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Last Updated: 10/28/16

Memorial Sloan Kettering Cancer Center

MSKCC Center for Multidisciplinary In vivo Molecular Imaging in Cancer

Ronald Blasberg, M.D., Principal Investigator
Memorial Sloan Kettering Cancer Center

With the advent of a better understanding of cell and biological processes at a molecular level coupled with the development of new biological reagents and probes, and recent developments and improvements in imaging technology, it is appropriate to focus attention on bringing together these advances. More importantly, it is recognized that molecular and cell-based imaging can impact directly on cancer treatment and diagnosis, and that the development and testing of new molecular-based therapies would benefit substantially from advances in our ability to image specific molecular and cell processes.

In the last few years, several groups in this country (including several at MSKCC) have begun to integrate these diverse disciplines with some success. For example, multidisciplinary interactions at MSKCC has led to the demonstration of the feasibility for imaging transgene expression in vivo, and the use of noninvasive "reporter gene" imaging is being expanded to include specific cell processes at a molecular level. This theme, the translation and implementation of molecular and cell-based imaging into the clinical arena, is a strength of the MSKCC program and this proposal, and this theme is carried throughout the structure and individual components of this proposal.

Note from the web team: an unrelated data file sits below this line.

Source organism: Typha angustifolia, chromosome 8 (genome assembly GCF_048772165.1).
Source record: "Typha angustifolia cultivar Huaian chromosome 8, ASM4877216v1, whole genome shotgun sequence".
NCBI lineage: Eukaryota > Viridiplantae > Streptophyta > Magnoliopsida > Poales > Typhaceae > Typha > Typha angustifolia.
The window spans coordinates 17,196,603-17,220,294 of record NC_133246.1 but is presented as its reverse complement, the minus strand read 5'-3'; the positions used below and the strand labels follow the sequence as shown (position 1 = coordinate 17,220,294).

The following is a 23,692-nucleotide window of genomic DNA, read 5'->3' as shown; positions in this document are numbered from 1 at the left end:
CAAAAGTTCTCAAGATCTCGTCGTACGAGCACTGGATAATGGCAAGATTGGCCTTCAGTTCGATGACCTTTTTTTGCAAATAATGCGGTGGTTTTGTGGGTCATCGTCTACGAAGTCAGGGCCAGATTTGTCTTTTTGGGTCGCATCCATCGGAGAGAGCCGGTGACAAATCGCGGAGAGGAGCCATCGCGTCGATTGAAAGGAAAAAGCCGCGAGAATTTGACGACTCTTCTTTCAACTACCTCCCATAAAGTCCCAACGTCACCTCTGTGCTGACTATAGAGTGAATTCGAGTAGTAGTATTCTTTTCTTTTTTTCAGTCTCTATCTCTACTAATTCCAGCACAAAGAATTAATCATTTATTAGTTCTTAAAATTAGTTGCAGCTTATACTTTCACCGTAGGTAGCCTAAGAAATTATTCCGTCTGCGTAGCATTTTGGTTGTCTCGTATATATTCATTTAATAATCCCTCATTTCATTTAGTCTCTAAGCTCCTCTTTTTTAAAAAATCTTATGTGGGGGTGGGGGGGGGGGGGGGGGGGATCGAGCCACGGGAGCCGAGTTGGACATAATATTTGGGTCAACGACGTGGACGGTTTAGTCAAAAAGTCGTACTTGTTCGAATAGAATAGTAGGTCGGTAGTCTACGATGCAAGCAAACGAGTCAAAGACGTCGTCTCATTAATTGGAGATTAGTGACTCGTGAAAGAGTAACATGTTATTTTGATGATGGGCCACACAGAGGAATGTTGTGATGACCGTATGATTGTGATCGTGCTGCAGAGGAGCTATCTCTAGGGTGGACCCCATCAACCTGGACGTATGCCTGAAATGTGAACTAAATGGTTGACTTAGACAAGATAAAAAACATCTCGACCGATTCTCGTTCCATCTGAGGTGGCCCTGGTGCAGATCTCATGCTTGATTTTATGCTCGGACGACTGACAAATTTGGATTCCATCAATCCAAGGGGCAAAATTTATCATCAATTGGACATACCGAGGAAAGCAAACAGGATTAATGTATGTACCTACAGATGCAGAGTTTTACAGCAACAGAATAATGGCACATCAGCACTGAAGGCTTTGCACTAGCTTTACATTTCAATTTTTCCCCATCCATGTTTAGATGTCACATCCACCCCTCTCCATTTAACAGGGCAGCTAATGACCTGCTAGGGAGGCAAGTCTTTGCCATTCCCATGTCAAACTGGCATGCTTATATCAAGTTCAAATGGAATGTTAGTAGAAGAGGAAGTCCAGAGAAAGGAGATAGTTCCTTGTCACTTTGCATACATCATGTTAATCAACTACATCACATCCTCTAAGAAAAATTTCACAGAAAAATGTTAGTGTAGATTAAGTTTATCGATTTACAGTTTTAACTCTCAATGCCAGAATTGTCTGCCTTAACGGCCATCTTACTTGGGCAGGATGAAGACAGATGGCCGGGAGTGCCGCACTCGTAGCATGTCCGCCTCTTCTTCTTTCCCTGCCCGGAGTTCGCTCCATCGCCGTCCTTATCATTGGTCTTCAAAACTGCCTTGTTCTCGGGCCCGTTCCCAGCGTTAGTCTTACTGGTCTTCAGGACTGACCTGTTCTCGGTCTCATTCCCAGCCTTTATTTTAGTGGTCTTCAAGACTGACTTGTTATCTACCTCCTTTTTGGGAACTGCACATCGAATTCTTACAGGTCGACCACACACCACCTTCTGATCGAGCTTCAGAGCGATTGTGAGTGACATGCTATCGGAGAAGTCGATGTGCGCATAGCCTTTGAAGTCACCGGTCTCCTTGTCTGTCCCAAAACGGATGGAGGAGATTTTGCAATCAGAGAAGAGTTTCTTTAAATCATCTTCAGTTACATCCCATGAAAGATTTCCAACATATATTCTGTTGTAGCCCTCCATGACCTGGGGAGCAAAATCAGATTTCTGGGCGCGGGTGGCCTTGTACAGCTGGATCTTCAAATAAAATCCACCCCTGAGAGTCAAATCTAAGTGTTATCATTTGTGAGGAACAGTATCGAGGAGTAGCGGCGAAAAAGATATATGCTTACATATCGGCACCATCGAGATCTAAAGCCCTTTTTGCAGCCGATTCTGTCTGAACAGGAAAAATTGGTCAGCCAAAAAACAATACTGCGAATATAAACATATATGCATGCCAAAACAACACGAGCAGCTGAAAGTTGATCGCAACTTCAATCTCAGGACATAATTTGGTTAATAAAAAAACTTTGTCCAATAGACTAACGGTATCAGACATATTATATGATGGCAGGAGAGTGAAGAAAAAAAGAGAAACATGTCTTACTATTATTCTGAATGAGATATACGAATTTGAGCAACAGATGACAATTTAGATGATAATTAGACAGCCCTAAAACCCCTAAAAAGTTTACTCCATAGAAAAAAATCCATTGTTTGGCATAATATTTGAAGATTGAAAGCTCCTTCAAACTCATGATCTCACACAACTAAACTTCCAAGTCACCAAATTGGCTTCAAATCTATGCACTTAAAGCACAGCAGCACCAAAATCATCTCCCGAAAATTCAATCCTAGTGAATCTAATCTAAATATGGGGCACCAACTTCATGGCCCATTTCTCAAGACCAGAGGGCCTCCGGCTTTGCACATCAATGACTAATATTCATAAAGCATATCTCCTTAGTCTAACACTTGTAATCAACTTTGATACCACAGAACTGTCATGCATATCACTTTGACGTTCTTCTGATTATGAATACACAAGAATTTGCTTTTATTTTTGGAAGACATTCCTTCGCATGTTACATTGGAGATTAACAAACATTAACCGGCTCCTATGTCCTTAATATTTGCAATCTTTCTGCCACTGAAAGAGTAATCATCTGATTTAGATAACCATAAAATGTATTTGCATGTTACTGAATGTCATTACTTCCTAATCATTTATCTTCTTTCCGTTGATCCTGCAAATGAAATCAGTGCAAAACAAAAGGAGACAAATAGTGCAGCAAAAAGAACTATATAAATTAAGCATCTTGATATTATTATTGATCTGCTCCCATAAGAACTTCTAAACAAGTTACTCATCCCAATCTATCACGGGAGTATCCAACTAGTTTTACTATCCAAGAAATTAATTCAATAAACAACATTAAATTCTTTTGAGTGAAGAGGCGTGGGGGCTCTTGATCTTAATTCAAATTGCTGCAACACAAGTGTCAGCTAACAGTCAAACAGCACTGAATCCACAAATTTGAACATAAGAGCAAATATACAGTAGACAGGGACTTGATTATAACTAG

The vision of this proposal, through the interaction of existing disciplines at MSKCC, is: 1) to develop noninvasive imaging paradigms that reflect specific cellular/molecular processes (such as endogenous gene expression) and protein-protein interactions within specific signal transduction pathways; 2) imaging the selective amplification of therapeutic genes; 3) monitoring the trafficking and targeting of genetically modified T cells; 4) imaging the growth and vascularization of tumor spheroids in vivo; 5) the use of NMR spectroscopy and PET imaging to optimize chemotherapy and gene therapy; 6) imaging the anti-tumor effects of ancamycins at a molecular and cellular level; 7) the application of metabolic PET imaging and molecular-pathology in the assessment of disease progression and response in patients with prostate cancer; 8) combining dosimetry estimates and imaging of molecular targeting with 86Y/90Y-labeled anti-CD19 and anti-CD20 antibodies in patients.

The coordinating theme of this proposal is the potential for molecular and cell-based imaging to have a direct impact on the treatment and diagnosis of cancer, and to provide new research opportunities that will further our understanding of cancer, cancer progression and response to therapies targeted to specific molecular processes